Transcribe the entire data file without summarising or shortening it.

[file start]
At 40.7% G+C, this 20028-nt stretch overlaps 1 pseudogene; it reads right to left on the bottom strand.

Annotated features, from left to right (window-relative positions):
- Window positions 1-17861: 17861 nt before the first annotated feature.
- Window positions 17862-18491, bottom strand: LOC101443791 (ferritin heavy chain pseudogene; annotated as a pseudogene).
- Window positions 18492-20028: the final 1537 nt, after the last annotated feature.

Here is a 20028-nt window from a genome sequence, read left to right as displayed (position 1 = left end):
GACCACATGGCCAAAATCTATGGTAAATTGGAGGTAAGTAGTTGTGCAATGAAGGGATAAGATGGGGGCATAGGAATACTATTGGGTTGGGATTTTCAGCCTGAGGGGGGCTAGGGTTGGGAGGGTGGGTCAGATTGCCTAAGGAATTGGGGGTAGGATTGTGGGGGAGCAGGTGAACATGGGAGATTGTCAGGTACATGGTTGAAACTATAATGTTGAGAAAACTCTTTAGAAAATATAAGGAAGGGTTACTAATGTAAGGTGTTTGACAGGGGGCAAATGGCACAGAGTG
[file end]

At 40.7% G+C, this 20028-nt stretch overlaps 1 pseudogene; it reads right to left on the bottom strand.

Annotated features, from left to right (window-relative positions):
- Window positions 1-17861: 17861 nt before the first annotated feature.
- Window positions 17862-18491, bottom strand: LOC101443791 (ferritin heavy chain pseudogene; annotated as a pseudogene).
- Window positions 18492-20028: the final 1537 nt, after the last annotated feature.

Here is a 20028-nt window from a genome sequence, read left to right as displayed (position 1 = left end):
GACCACATGGCCAAAATCTATGGTAAATTGGAGGTAAGTAGTTGTGCAATGAAGGGATAAGATGGGGGCATAGGAATACTATTGGGTTGGGATTTTCAGCCTGAGGGGGGCTAGGGTTGGGAGGGTGGGTCAGATTGCCTAAGGAATTGGGGGTAGGATTGTGGGGGAGCAGGTGAACATGGGAGATTGTCAGGTACATGGTTGAAACTATAATGTTGAGAAAACTCTTTAGAAAATATAAGGAAGGGTTACTAATGTAAGGTGTTTGACAGGGGGCAAATGGCACAGAGTG